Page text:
Seen and Heard: RaBIT, Toronto on the Threshold of Electoral Reform

Matthew Higgins

Local activist Dave Meslin and his Ranked Ballot Initiative Toronto (RaBIT) team commandeered the School of Public Policy and Governance on Monday evening to deliver their message of hope and change. I think of it as systemic change we can agree on.

Here is what I learned.

The mayor of Toronto is a fraud. (Well, not this mayor specifically, but many mayors generally.) Oh, and so are the councillors. Well not all the councillors. Just the ones that aren’t supported by a majority of their constituents. Which also applies to our present mayor. So, yes, the mayor of Toronto is a fraud. But it’s no one’s fault.

Let me explain.

Presently, in Toronto and pretty much everywhere else in Canada, we elect our mayors, councillors and trustees using a first-past-the-post system. Dave Meslin, intensely optimistic and democratically-minded, takes issue with this archaic voting system. He has taken it upon himself to fix it. Dave is an excellent explainer of injustices (see his other ongoing democratic reform project the Fourth Wall), and as he demonstrated to his audience on Monday night, the best way to educate the public on anything is through quilts.

Enter the RaBIT election quilt, which you can see in action by clicking here.

As Dave explained, with help from the quilt, the status-quo voting system works quite well when there are two candidates running. To demonstrate, volunteers from the audience were selected to run for council. The candidate wearing a red shirt was running in favour of red shirts and he had 40% support. The woman running in favour of black shirts had 60% support. (I anxiously await a pro-plaid candidate.) Naturally, the black shirt won with a majority of the votes.

But hold on. A more realistic scenario illustrates the dreaded pitfall. A third audience volunteer, also in favor of black shirts, decides to run. The majority of the constituents are enthusiastic about black shirts (hence the plurality of pro-black-shirt candidates), but both black shirt candidates have strong electoral appeal and the overall black shirt vote ends up split 25% and 35%, leaving the red shirt candidate with the most votes, but still only 40% support. He wins. Society bestows upon him the privilege of a mandate. It’s unfair, but we accept it for no other reason than we’re used to it.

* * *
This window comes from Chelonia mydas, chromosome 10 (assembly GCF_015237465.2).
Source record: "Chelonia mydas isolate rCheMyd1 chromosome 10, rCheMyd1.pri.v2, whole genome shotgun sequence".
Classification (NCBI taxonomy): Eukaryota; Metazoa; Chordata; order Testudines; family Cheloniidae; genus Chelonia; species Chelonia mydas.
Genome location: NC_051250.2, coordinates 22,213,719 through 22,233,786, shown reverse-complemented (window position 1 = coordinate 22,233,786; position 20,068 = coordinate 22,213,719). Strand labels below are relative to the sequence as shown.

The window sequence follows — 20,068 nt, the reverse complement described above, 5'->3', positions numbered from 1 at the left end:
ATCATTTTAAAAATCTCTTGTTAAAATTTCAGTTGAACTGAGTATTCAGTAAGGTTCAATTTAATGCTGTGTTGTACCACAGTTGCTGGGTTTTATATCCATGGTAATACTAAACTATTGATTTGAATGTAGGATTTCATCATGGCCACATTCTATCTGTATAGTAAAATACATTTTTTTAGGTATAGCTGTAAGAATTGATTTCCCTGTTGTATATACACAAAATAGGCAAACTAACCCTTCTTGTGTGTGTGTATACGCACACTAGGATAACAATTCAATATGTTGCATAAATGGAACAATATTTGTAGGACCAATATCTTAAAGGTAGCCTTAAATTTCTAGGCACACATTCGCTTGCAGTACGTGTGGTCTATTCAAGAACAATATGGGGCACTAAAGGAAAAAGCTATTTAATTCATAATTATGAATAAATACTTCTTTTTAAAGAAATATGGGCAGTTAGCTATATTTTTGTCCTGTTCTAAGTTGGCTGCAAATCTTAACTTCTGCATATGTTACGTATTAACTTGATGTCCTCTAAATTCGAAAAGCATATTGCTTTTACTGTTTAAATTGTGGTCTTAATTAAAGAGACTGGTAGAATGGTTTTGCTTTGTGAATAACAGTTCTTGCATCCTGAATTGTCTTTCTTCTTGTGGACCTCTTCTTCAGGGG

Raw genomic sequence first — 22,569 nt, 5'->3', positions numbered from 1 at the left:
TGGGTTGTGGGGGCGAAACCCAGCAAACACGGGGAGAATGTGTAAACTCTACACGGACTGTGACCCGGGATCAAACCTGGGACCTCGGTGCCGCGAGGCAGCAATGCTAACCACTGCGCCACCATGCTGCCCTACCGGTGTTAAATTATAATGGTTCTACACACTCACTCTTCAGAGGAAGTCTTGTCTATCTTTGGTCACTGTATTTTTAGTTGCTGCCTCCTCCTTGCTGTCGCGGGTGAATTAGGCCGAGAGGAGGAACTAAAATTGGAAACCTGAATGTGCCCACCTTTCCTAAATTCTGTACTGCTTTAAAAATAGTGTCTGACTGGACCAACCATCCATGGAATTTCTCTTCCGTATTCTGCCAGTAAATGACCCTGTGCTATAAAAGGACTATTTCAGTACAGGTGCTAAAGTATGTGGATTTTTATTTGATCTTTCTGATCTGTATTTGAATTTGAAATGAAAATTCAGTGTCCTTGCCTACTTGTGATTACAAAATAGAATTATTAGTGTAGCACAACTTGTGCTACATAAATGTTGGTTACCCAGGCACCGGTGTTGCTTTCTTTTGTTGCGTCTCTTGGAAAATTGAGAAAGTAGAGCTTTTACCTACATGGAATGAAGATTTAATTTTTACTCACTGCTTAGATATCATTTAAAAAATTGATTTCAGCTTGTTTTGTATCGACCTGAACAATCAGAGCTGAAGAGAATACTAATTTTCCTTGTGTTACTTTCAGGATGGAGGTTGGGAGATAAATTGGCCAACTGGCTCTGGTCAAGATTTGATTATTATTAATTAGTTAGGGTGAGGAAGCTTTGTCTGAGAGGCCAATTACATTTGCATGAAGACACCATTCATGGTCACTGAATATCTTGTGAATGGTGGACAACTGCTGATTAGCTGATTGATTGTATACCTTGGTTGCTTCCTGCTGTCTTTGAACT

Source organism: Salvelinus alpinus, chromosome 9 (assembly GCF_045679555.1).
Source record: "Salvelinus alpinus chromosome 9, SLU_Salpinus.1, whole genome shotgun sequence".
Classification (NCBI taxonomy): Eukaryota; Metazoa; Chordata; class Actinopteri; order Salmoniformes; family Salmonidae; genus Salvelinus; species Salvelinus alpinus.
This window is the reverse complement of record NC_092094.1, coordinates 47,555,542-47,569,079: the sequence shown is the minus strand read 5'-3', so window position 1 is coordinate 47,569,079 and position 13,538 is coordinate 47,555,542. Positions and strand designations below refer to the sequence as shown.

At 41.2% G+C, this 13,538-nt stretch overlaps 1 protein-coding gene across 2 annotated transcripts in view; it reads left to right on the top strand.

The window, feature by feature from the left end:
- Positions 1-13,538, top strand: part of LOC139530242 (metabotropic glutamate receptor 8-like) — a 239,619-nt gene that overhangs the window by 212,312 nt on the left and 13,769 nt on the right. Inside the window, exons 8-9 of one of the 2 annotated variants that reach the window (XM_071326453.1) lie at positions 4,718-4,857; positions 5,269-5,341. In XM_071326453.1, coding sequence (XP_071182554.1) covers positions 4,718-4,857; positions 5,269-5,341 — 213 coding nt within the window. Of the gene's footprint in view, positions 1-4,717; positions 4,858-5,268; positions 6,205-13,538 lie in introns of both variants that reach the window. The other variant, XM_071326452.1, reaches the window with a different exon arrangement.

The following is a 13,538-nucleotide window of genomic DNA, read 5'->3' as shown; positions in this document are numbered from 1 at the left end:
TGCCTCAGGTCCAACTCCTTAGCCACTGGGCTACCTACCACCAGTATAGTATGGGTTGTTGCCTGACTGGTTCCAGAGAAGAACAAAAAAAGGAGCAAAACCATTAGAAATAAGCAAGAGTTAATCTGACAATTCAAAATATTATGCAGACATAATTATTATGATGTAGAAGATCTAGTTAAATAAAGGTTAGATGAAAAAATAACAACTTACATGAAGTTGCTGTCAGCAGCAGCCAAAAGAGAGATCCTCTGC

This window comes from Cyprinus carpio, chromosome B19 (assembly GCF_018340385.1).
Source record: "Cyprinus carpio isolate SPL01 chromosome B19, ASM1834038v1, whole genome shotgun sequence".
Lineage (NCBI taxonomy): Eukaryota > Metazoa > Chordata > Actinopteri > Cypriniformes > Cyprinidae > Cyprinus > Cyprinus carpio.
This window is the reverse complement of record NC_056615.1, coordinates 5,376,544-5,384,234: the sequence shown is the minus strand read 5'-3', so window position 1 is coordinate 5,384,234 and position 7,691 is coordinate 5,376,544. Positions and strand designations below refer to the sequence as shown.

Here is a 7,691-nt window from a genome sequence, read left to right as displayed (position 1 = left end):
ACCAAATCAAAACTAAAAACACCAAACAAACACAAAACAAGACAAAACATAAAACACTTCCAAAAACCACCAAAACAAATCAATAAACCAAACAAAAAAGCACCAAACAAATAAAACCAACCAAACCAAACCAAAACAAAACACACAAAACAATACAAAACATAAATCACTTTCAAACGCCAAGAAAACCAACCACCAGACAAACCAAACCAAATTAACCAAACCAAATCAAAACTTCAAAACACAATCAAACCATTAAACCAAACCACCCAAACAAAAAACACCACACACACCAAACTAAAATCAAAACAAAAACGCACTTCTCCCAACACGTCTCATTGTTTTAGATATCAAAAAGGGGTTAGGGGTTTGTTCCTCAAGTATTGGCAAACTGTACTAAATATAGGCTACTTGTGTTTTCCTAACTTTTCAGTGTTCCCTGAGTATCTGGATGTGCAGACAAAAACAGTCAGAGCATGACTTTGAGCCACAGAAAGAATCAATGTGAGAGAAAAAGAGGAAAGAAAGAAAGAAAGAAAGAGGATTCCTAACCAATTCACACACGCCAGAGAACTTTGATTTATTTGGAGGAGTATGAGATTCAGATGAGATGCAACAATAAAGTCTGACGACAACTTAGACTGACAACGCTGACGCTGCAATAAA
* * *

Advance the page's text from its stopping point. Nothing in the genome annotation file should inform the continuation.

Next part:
Winning with potentially much less than 50% is the fraud part Dave was talking about. But that’s not the main concern.

Dave and his team are more troubled by the effect that vote splitting has on the way people participate in the election. For example, individuals may vote for someone other than their prefered candidate in order to prevent a candidate that really grinds their gears from winning. Candidates who are perceived as front-runners and have strong organizations often succeed in forcing out candidates with similar ideological leanings. Unfortunately, the people pushed out are more often women, visible minorities and young people. This is bad.

Then there is the incumbency effect, whereby vote splitting amongst the challengers combined with the support that incumbents manage to dust up simply from name recognition results in unpopular incumbents getting re-elected with as little as 20% support.

Finally, since the current system is winner-takes-all after a single round, the election tends to be a race to the bottom. I can go negative and sling mud at my opponent all day long with the comfort of knowing that it will probably hurt his chances more than it will hurt my own. But what if all the negativity turns people off from voting? Meh. As a politician, I primarily care about winning, not the democratic deficit. And who can blame me? I certainly don’t blame me.

Ranked ballots have the potential to minimize or eliminate these critical flaws. Under the RaBIT proposal (which is being studied by city staff who will present their findings in a report to Council), voters rank up to three candidates in order of preference. A computer instantly tallies all the first choice votes. If no candidate has gained at least 50% of the vote, the computer drops the candidate with the least votes, takes the second choice votes from the freed ballots, and adds them to the totals. This continues for as many rounds as it takes for a candidate to reach 50%.